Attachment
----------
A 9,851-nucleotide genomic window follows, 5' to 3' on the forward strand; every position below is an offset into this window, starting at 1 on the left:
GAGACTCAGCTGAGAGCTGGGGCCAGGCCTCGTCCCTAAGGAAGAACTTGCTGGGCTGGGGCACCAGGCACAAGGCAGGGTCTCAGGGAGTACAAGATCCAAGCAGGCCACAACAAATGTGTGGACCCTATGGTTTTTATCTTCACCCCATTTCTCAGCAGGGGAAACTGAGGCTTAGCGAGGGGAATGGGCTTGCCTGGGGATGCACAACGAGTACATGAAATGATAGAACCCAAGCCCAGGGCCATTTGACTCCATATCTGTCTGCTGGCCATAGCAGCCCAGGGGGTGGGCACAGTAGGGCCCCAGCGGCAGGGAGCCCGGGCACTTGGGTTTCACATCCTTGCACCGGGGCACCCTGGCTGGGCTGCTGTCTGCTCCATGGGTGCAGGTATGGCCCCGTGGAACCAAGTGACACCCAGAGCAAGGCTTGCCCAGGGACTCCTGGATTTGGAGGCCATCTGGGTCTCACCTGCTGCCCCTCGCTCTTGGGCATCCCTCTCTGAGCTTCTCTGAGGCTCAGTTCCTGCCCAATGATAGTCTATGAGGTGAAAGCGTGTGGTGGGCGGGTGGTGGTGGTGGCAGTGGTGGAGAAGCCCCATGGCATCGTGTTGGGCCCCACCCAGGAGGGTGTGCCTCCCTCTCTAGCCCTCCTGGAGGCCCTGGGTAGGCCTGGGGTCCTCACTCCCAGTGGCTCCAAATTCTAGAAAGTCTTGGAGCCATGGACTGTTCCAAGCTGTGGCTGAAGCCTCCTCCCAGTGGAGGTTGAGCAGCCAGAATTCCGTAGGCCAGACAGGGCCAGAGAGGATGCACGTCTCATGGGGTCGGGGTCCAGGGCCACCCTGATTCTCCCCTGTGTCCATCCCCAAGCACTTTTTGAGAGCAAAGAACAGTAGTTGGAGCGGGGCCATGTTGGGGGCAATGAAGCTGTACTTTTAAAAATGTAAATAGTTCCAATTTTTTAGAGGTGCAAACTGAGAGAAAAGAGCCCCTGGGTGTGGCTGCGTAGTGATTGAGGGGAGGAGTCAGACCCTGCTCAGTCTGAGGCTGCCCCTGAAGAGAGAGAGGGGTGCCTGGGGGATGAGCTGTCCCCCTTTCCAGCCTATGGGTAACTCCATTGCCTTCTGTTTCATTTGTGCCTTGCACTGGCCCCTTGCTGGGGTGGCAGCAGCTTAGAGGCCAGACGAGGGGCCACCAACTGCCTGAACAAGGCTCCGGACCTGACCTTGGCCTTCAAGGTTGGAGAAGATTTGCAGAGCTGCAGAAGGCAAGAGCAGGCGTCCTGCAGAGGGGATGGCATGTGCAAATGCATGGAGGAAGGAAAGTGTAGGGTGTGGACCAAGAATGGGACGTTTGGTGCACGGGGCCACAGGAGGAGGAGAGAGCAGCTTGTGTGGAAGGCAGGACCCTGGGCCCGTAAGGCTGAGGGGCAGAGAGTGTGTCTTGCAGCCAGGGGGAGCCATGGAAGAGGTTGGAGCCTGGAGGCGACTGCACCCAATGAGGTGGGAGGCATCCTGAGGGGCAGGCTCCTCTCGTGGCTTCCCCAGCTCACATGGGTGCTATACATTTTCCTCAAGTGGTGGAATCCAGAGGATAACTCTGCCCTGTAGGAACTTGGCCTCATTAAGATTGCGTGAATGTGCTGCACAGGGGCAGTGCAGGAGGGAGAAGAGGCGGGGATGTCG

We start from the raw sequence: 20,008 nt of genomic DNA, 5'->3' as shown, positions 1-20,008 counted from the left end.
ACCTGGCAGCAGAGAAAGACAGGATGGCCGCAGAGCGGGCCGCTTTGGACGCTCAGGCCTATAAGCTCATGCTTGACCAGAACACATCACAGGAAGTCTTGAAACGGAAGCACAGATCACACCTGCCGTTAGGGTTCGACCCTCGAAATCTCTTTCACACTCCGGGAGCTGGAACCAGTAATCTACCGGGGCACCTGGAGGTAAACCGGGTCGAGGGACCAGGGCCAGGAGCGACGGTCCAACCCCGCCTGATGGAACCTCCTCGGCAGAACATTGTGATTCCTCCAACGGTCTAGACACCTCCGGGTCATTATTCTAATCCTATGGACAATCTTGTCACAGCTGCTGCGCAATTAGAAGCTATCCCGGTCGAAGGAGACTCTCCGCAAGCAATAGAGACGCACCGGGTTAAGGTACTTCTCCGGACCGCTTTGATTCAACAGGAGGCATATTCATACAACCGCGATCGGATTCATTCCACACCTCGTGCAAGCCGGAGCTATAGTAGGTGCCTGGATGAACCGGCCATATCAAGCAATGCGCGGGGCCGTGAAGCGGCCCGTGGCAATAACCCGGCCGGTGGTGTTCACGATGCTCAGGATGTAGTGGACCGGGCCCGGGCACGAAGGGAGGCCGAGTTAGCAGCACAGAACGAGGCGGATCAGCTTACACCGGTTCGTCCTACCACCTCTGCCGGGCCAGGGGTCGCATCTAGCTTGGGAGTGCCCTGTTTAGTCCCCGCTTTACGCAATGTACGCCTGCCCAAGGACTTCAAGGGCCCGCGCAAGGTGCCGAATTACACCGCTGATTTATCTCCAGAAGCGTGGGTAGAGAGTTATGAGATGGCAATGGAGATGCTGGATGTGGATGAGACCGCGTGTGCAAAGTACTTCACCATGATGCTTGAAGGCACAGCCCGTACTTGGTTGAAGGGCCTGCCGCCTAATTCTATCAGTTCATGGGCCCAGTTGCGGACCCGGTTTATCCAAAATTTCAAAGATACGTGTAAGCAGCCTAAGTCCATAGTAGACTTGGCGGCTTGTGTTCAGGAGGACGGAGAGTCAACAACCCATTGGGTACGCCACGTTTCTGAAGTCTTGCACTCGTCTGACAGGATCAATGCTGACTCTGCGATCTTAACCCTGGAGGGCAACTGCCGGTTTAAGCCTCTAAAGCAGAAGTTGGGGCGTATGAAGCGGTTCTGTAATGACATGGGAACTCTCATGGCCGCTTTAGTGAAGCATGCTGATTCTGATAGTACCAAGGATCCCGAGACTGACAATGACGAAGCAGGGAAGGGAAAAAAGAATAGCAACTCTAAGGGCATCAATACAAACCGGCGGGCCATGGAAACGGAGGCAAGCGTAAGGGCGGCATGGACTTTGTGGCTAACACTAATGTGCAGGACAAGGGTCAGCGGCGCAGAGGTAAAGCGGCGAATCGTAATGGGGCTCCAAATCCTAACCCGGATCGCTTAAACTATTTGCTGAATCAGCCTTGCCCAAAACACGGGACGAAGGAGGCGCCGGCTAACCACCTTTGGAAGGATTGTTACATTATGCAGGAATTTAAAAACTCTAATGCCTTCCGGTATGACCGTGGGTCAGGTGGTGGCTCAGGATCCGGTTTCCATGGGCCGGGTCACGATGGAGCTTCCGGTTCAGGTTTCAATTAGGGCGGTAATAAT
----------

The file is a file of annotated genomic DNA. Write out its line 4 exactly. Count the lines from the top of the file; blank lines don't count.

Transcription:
ACCTGGCAGCAGAGAAAGACAGGATGGCCGCAGAGCGGGCCGCTTTGGACGCTCAGGCCTATAAGCTCATGCTTGACCAGAACACATCACAGGAAGTCTTGAAACGGAAGCACAGATCACACCTGCCGTTAGGGTTCGACCCTCGAAATCTCTTTCACACTCCGGGAGCTGGAACCAGTAATCTACCGGGGCACCTGGAGGTAAACCGGGTCGAGGGACCAGGGCCAGGAGCGACGGTCCAACCCCGCCTGATGGAACCTCCTCGGCAGAACATTGTGATTCCTCCAACGGTCTAGACACCTCCGGGTCATTATTCTAATCCTATGGACAATCTTGTCACAGCTGCTGCGCAATTAGAAGCTATCCCGGTCGAAGGAGACTCTCCGCAAGCAATAGAGACGCACCGGGTTAAGGTACTTCTCCGGACCGCTTTGATTCAACAGGAGGCATATTCATACAACCGCGATCGGATTCATTCCACACCTCGTGCAAGCCGGAGCTATAGTAGGTGCCTGGATGAACCGGCCATATCAAGCAATGCGCGGGGCCGTGAAGCGGCCCGTGGCAATAACCCGGCCGGTGGTGTTCACGATGCTCAGGATGTAGTGGACCGGGCCCGGGCACGAAGGGAGGCCGAGTTAGCAGCACAGAACGAGGCGGATCAGCTTACACCGGTTCGTCCTACCACCTCTGCCGGGCCAGGGGTCGCATCTAGCTTGGGAGTGCCCTGTTTAGTCCCCGCTTTACGCAATGTACGCCTGCCCAAGGACTTCAAGGGCCCGCGCAAGGTGCCGAATTACACCGCTGATTTATCTCCAGAAGCGTGGGTAGAGAGTTATGAGATGGCAATGGAGATGCTGGATGTGGATGAGACCGCGTGTGCAAAGTACTTCACCATGATGCTTGAAGGCACAGCCCGTACTTGGTTGAAGGGCCTGCCGCCTAATTCTATCAGTTCATGGGCCCAGTTGCGGACCCGGTTTATCCAAAATTTCAAAGATACGTGTAAGCAGCCTAAGTCCATAGTAGACTTGGCGGCTTGTGTTCAGGAGGACGGAGAGTCAACAACCCATTGGGTACGCCACGTTTCTGAAGTCTTGCACTCGTCTGACAGGATCAATGCTGACTCTGCGATCTTAACCCTGGAGGGCAACTGCCGGTTTAAGCCTCTAAAGCAGAAGTTGGGGCGTATGAAGCGGTTCTGTAATGACATGGGAACTCTCATGGCCGCTTTAGTGAAGCATGCTGATTCTGATAGTACCAAGGATCCCGAGACTGACAATGACGAAGCAGGGAAGGGAAAAAAGAATAGCAACTCTAAGGGCATCAATACAAACCGGCGGGCCATGGAAACGGAGGCAAGCGTAAGGGCGGCATGGACTTTGTGGCTAACACTAATGTGCAGGACAAGGGTCAGCGGCGCAGAGGTAAAGCGGCGAATCGTAATGGGGCTCCAAATCCTAACCCGGATCGCTTAAACTATTTGCTGAATCAGCCTTGCCCAAAACACGGGACGAAGGAGGCGCCGGCTAACCACCTTTGGAAGGATTGTTACATTATGCAGGAATTTAAAAACTCTAATGCCTTCCGGTATGACCGTGGGTCAGGTGGTGGCTCAGGATCCGGTTTCCATGGGCCGGGTCACGATGGAGCTTCCGGTTCAGGTTTCAATTAGGGCGGTAATAAT